That's the question, isn't it? What happens when we take noncollective troops to its mathematical conclusion, and find ourselves with one troop corresponding to one person, in the most overt possible ambiguity with the collective noun troop? In her blog post, O'Conner rejects such a usage for the same reason as for rejecting troops with small numbers. (Just last week, O'Conner updated the post to allow for small numbers with troops, but is still silent on the singular.) Other grammarians, while grudgingly allowing troops with small numbers, draw the line at one troop. A post from November 2001 on a grammar blog associated with Capital Community College in Hartford, Connecticut states, "It seems awfully clumsy to refer to an individual as a 'troop,' though, and I don't think that happens (even though it would seem logical enough)."
In a 2007 essay on NPR, linguist John McWhorter states, "One cannot refer to a single soldier as a troop." Bryan Garner concurs in the third edition of his Modern American Usage (2009), which finally takes on the question of noncollective troops. Even while admitting as standard phrases such as three troops (for which he provides an 1853 citation), Garner writes that "a single soldier, sailor, or pilot would never be termed a troop."
But it had to happen sometime. On June 9, 2008, Ralph Harrington returned with another post, informing us that CBS News had broken a "stupidity barrier" when they put out the headline "Afghan violence claims 100th British troop."
So the "one troop" stupidity barrier was crossed just last year. Or was it? O'Conner mentioned having read or heard "such forms" prior to August 2006, and the Corpus of Contemporary American English contains this example from 2002: "We do know that there was one troop killed over the weekend." On November 24, 1990, during the Persian Gulf crisis, President George Bush stated, "As long as I have one American troop — one man, one woman — out there, I will work closely with all those who stand up against this aggression."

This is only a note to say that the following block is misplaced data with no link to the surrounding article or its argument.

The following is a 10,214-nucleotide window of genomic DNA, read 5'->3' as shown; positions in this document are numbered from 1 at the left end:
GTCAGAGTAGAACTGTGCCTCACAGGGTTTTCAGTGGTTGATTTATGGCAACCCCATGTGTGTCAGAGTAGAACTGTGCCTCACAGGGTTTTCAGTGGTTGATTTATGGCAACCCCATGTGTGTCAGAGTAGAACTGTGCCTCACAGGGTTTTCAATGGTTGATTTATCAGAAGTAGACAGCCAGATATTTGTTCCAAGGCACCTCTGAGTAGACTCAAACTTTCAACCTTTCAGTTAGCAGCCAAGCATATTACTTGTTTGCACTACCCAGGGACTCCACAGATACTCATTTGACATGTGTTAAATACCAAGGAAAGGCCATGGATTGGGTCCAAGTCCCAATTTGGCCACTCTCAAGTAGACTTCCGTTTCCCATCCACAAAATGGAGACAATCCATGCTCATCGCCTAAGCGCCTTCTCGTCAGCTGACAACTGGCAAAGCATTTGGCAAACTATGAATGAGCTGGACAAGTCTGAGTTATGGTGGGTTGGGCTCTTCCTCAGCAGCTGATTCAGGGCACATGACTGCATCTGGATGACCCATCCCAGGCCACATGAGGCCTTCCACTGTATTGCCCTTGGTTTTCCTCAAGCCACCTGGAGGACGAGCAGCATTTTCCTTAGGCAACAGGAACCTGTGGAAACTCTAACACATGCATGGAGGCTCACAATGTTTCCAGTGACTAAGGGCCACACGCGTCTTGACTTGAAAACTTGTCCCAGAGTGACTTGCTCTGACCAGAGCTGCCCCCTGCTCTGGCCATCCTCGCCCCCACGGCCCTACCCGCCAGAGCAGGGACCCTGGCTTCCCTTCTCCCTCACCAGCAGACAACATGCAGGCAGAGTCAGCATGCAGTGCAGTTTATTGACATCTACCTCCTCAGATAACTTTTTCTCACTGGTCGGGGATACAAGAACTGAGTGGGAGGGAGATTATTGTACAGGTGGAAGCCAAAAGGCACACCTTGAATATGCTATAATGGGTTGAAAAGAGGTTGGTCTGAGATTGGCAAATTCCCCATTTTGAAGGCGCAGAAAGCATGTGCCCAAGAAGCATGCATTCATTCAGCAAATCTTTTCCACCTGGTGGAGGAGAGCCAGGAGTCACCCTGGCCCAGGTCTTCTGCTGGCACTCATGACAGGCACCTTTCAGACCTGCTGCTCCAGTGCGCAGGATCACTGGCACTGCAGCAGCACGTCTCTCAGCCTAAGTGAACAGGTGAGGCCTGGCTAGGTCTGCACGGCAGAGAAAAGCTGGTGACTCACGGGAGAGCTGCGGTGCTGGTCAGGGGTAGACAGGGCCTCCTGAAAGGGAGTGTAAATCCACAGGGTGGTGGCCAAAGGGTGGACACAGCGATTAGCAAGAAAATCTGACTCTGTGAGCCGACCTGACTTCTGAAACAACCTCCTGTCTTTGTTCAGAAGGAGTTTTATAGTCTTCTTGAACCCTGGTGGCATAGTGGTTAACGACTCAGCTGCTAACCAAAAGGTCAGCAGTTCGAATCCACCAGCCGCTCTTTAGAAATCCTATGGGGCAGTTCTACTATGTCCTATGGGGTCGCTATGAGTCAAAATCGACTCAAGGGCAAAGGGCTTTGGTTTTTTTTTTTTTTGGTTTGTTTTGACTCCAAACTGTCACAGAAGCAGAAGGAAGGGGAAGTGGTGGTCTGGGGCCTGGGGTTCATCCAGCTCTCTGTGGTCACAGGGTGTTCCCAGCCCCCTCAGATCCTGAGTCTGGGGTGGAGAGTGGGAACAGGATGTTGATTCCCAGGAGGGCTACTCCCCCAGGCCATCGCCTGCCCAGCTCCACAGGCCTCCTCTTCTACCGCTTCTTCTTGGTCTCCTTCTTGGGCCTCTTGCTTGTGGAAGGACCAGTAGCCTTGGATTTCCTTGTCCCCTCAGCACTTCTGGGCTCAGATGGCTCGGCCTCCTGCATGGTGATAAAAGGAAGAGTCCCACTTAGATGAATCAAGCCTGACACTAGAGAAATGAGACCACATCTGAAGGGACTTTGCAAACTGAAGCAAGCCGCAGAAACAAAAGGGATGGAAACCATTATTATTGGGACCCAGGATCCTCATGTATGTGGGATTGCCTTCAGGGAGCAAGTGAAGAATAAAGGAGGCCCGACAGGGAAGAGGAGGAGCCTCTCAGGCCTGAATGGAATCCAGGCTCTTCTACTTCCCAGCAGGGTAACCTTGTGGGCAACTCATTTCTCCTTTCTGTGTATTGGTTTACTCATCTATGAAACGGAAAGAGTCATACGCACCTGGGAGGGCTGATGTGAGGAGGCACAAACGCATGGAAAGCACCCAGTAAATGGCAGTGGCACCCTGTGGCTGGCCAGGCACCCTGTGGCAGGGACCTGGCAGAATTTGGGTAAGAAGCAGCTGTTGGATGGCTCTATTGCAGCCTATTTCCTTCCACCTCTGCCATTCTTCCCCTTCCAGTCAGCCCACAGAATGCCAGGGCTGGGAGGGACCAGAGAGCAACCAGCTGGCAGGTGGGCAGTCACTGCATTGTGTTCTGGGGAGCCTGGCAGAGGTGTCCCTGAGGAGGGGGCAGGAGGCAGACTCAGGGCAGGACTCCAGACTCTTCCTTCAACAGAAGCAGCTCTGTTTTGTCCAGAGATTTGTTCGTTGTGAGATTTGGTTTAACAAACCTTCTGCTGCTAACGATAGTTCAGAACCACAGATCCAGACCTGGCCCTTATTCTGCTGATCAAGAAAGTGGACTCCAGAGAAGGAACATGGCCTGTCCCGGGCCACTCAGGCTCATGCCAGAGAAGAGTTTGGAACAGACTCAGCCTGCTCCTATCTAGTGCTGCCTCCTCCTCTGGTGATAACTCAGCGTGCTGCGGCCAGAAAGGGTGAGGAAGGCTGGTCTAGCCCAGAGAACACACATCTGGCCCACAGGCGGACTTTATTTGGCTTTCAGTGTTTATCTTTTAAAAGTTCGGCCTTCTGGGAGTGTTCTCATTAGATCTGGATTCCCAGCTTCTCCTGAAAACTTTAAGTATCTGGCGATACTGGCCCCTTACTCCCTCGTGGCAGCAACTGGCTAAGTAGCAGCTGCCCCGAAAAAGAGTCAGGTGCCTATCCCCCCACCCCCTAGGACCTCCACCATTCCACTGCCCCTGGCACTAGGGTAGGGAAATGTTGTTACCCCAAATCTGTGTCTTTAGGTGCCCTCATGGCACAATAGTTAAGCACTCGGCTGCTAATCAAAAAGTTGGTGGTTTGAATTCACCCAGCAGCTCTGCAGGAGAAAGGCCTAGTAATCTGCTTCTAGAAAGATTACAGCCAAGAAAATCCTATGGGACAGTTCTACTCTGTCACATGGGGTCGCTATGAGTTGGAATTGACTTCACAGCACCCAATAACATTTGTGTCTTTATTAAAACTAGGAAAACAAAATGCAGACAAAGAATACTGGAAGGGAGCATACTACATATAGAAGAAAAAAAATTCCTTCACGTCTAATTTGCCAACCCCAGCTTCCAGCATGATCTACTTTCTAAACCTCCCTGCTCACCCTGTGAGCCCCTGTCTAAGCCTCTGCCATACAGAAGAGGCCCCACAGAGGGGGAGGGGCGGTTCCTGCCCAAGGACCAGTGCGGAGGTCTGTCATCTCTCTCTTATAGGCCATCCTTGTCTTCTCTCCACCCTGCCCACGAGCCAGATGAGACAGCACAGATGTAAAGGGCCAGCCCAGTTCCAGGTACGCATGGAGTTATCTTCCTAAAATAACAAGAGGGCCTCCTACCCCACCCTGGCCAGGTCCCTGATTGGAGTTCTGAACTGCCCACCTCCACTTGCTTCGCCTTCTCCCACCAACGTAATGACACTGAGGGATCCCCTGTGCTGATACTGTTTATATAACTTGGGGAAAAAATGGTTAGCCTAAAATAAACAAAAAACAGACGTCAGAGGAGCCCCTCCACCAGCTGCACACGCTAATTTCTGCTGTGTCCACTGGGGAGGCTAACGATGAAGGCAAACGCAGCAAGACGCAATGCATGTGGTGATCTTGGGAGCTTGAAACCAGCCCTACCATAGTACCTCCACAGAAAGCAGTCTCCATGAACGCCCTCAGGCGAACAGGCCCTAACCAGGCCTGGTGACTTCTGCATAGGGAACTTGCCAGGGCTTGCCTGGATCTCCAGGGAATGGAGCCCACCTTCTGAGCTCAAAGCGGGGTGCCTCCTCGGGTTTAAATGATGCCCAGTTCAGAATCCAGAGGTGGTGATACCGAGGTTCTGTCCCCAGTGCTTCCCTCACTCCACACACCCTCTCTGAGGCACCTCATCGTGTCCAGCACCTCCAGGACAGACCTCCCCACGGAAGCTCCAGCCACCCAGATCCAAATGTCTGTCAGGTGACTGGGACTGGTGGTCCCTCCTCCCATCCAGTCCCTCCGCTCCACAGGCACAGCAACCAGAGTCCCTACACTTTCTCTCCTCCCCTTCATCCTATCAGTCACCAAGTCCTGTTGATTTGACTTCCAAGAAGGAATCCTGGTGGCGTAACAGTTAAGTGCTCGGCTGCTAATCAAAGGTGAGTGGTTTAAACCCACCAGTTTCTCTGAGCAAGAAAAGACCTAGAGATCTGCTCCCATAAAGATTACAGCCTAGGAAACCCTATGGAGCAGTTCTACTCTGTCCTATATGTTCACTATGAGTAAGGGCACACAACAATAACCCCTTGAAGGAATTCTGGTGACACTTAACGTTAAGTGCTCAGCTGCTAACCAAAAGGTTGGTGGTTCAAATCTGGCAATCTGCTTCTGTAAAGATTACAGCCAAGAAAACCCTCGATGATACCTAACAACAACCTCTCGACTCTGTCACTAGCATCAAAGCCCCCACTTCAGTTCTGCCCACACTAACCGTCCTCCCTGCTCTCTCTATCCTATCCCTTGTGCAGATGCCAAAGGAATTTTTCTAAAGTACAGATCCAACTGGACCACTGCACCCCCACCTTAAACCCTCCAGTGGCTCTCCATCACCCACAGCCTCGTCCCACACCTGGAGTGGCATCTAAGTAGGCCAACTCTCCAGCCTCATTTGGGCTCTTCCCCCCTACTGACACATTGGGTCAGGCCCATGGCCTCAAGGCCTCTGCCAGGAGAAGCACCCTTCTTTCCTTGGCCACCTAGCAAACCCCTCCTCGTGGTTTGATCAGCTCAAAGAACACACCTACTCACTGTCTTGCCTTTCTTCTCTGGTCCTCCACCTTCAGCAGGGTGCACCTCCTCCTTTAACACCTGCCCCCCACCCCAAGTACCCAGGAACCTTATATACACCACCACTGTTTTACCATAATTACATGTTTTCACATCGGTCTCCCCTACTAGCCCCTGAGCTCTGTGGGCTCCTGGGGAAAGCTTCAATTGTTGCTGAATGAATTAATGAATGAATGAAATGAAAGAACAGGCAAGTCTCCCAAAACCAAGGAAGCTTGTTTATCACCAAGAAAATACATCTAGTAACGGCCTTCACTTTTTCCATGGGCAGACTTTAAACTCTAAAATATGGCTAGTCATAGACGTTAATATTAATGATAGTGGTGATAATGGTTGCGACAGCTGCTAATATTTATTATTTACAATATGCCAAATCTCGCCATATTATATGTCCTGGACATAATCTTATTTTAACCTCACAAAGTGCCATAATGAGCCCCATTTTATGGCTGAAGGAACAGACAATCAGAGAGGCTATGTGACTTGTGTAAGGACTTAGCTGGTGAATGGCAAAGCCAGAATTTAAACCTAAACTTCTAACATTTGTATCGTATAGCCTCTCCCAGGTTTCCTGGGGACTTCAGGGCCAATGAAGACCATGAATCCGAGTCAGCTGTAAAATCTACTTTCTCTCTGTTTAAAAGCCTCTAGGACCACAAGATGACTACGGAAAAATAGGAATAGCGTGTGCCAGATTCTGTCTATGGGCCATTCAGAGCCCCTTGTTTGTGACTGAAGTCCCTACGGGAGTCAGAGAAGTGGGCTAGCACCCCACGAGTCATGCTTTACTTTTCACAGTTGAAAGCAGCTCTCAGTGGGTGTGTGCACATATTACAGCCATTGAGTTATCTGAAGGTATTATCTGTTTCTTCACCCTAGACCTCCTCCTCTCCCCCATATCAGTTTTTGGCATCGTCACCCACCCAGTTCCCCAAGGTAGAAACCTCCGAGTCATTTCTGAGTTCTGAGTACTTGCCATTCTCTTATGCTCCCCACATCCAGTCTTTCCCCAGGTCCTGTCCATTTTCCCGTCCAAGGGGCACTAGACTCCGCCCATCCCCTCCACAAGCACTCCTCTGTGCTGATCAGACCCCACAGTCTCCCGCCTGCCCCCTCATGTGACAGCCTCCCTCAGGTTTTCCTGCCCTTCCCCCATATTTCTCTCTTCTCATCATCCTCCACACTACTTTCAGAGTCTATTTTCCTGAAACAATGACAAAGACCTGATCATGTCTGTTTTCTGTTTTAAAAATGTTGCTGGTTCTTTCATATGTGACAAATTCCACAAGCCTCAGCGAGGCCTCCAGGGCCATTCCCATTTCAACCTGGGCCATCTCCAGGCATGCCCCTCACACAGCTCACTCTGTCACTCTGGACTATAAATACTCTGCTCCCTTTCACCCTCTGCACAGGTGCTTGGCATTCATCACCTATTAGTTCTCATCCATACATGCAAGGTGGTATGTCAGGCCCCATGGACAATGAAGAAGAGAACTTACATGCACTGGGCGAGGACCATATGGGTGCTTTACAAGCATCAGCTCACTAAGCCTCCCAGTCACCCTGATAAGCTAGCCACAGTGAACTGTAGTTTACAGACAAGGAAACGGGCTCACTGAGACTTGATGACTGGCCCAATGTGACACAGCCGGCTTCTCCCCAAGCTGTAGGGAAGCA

When members of the American Dialect Society's listserv talked about noncollective troop in April 2003, one recalled being addressed individually as "troop" while in the Army during the late 1960s. The Oxford English Dictionary has "Can you spare a bite for a front-line troop?" from 1947. The June 20, 1874 Sydney Mail reports, "One of the troops was severely handled, being beaten with clubs, and two others received shot wounds." And finally, the OED provides the earliest citation yet, from 1823: "The monkey stowed himself away..till the same marine passed.., and laid hold of him by the calf of the leg... As the wounded 'troop' was not much hurt, a sort of truce was proclaimed."
In short, although noncollective troop(s) with small numbers (including one) has been in existence for almost 200 years, language watchers noticed it only recently. Some reject it with any number; some allow it only with large numbers; some allow it with any number greater than one. And one writer has gone so far as to allow it with any number, including one. It was none other than the curmudgeonly James Kilpatrick who wrote in his 2005 column: "In today's nomenclature, a troop is also an individual soldier."